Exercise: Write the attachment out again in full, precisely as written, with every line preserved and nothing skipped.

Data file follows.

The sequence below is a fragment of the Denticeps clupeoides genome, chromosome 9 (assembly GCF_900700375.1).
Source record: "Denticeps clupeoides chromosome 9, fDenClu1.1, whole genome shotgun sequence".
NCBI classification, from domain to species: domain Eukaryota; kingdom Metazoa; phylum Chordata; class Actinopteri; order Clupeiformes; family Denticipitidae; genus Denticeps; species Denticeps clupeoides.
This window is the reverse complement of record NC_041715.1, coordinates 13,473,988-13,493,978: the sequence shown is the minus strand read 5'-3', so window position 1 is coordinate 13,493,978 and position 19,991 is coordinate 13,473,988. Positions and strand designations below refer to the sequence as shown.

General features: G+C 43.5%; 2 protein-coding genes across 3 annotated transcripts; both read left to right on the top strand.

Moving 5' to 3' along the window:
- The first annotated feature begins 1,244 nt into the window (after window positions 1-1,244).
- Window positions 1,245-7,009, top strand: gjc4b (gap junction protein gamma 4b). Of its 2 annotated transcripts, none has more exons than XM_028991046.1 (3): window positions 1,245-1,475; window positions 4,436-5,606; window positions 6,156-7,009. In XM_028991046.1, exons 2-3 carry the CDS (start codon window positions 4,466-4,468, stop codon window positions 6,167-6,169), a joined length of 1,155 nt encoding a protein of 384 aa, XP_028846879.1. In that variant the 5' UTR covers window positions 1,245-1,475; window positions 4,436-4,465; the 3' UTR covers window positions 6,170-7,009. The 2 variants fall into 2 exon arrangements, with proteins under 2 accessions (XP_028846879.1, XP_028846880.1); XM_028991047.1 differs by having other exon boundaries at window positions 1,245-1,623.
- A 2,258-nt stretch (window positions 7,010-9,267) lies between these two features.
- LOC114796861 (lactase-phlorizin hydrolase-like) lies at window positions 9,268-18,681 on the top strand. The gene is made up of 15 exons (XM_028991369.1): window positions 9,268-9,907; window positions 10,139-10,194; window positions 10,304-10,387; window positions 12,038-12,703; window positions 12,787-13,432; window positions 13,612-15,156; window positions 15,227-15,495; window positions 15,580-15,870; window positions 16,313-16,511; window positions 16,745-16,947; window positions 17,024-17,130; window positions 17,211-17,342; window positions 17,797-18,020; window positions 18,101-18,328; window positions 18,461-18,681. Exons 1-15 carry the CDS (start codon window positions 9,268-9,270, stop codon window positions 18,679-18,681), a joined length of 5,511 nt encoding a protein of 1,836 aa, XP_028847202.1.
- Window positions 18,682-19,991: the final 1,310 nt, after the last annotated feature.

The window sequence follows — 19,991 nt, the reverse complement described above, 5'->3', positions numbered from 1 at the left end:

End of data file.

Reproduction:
The sequence below is a fragment of the Denticeps clupeoides genome, chromosome 9 (assembly GCF_900700375.1).
Source record: "Denticeps clupeoides chromosome 9, fDenClu1.1, whole genome shotgun sequence".
NCBI classification, from domain to species: domain Eukaryota; kingdom Metazoa; phylum Chordata; class Actinopteri; order Clupeiformes; family Denticipitidae; genus Denticeps; species Denticeps clupeoides.
This window is the reverse complement of record NC_041715.1, coordinates 13,473,988-13,493,978: the sequence shown is the minus strand read 5'-3', so window position 1 is coordinate 13,493,978 and position 19,991 is coordinate 13,473,988. Positions and strand designations below refer to the sequence as shown.

General features: G+C 43.5%; 2 protein-coding genes across 3 annotated transcripts; both read left to right on the top strand.

Moving 5' to 3' along the window:
- The first annotated feature begins 1,244 nt into the window (after window positions 1-1,244).
- Window positions 1,245-7,009, top strand: gjc4b (gap junction protein gamma 4b). Of its 2 annotated transcripts, none has more exons than XM_028991046.1 (3): window positions 1,245-1,475; window positions 4,436-5,606; window positions 6,156-7,009. In XM_028991046.1, exons 2-3 carry the CDS (start codon window positions 4,466-4,468, stop codon window positions 6,167-6,169), a joined length of 1,155 nt encoding a protein of 384 aa, XP_028846879.1. In that variant the 5' UTR covers window positions 1,245-1,475; window positions 4,436-4,465; the 3' UTR covers window positions 6,170-7,009. The 2 variants fall into 2 exon arrangements, with proteins under 2 accessions (XP_028846879.1, XP_028846880.1); XM_028991047.1 differs by having other exon boundaries at window positions 1,245-1,623.
- A 2,258-nt stretch (window positions 7,010-9,267) lies between these two features.
- LOC114796861 (lactase-phlorizin hydrolase-like) lies at window positions 9,268-18,681 on the top strand. The gene is made up of 15 exons (XM_028991369.1): window positions 9,268-9,907; window positions 10,139-10,194; window positions 10,304-10,387; window positions 12,038-12,703; window positions 12,787-13,432; window positions 13,612-15,156; window positions 15,227-15,495; window positions 15,580-15,870; window positions 16,313-16,511; window positions 16,745-16,947; window positions 17,024-17,130; window positions 17,211-17,342; window positions 17,797-18,020; window positions 18,101-18,328; window positions 18,461-18,681. Exons 1-15 carry the CDS (start codon window positions 9,268-9,270, stop codon window positions 18,679-18,681), a joined length of 5,511 nt encoding a protein of 1,836 aa, XP_028847202.1.
- Window positions 18,682-19,991: the final 1,310 nt, after the last annotated feature.

The window sequence follows — 19,991 nt, the reverse complement described above, 5'->3', positions numbered from 1 at the left end: